The law also provides for compensation from the day the disability occurred if the injury resulting from a workplace accident culminates into a disability spanning more than 14 days. If the disability is less than 14 days, then workers compensation does not provide payment for the disability for the first three days.

The basics of a medical malpractice claim

Medical malpractice can be defined as a form of professional negligence committed by a Louisiana healthcare professional that may result in the injury or death of an individual in his or her care. A recent statistical study found that every year as many as 400,000 patients die unnecessarily in hospitals alone. Given such an alarming figure, it may be necessary to have a better understanding of what might constitute medical malpractice.

Professional negligence by a healthcare professional may lead to birth injuries. In such cases, improper care may lead to brain injury, palsy or even neonatal death. Survivors may be left severely debilitated and permanently disabled due to birth injuries. Future employment and quality of life may also be affected by such injuries.

Louisiana man struck and killed by dump truck

Reports of motor vehicle accidents are not uncommon in the news. Every year, thousands of fatalities and injuries can be directly attributed to auto accidents. Although Louisiana law enforcement authorities and highway patrol members make attempts to deploy road safety measures and reduce the number of such incidents, tragic incidents may still occur. A case of wrongful death was recently in the news and is an example of an automobile related fatality.

Last week in the afternoon, Lafayette Police responded to an auto accident report. Investigators, looking into the incident, said that the accident occurred when a dump truck struck a pedestrian while it was backing up onto a lot. The victim was walking behind the truck when he was struck down by the vehicle.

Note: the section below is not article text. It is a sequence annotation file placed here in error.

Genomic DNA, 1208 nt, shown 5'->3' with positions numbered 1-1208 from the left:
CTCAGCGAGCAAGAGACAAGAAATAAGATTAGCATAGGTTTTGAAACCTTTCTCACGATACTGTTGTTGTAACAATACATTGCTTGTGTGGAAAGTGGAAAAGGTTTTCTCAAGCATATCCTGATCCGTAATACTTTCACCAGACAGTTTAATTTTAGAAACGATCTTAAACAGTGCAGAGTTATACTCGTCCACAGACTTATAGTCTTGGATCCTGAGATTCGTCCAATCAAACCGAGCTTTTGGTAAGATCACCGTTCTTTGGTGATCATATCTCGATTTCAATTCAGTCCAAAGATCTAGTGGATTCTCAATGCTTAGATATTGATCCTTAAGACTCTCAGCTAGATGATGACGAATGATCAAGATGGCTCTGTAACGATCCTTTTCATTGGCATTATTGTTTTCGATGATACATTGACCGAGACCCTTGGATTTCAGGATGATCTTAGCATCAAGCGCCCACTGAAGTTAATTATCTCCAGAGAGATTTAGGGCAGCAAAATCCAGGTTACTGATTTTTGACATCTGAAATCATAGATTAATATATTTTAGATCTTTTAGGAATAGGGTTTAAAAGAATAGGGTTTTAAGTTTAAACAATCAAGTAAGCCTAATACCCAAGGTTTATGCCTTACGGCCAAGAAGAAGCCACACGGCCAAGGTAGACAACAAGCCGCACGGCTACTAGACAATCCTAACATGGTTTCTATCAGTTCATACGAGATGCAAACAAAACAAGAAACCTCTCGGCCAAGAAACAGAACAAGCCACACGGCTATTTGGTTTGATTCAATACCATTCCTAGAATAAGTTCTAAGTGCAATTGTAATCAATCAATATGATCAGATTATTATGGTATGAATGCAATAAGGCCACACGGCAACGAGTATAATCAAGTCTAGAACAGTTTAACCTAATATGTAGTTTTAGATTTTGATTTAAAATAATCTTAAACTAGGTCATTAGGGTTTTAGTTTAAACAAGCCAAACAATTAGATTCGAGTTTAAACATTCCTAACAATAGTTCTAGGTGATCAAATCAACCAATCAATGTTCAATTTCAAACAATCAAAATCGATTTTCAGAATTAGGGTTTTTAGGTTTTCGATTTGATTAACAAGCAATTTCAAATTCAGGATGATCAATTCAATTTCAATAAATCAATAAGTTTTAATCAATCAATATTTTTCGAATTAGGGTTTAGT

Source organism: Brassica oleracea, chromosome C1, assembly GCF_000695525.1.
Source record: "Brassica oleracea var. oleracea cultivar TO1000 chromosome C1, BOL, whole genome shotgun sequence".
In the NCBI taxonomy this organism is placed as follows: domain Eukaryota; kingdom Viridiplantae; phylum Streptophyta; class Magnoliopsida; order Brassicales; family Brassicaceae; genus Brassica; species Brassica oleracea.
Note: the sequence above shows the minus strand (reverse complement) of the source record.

What are the criteria for the Spinal Cord Injury Trust Fund?

A spinal cord injury may result from an impact on the spine by an external physical force, which can then affect the nervous system. Such impacts can leave a patient a paraplegic or a quadriplegic. A head injury resulting from a similar impact can also cause an altered or diminished state of consciousness resulting in a cognitive impairment or reduced physical functioning.

This kind of impairment may be permanent or temporary in nature and cause complete or partial functional disability, with or without psychological maladjustment. In Louisiana, there is a program for patients suffering from such head or spinal cord injuries. It is called the Trust Fund Program and it can help patients pay their medical bills. The program is sponsored by the Louisiana Department of Health & Hospitals.

How punitive damages are awarded in auto accident cases

Car accidents in Louisiana claim hundreds of lives and leave many people injured every year. Even though various highway and byway safety measures are out there, auto accidents keep occurring. The law provides several remedies for auto accident victims, with additional remedies to victims when the defendant is under the influence of alcohol. There are a number of examples that highlight how being intoxicated makes it even more likely that a plaintiff will win additional damages.

Article 2315.4 of the Louisiana Civil Code makes provisions for additional damages when the defendant in a car accident is intoxicated. The Article provides for special damages in addition to general damages when it is proved that the injuries suffered by the plaintiff are a direct consequence of a defendant's intoxicated state and a wanton disregard for the safety and rights of others.

The repeal of Louisiana's Article 1732(6)

There are several laws across the United States that govern the seas. In Louisiana, the Code of Civil Procedure, Article 1732(6), allows plaintiffs in maritime cases, such as, for example, dockworker injuries, to determine if the matter is to be heard and decided by a jury or a judge. As is the case with defendants in other types of legal matters, maritime defendants do not have the option of asking for a trial by jury.

The underlying reason for this law was the fact that federal courts also allowed only the plaintiff to exercise such an option. In federal courts, however, the case would be heard by a judge appointed for life. In addition, federal judges must be approved by the U.S. Senate and all of his or her decisions are subject to review by a U.S. Circuit Court of Appeals.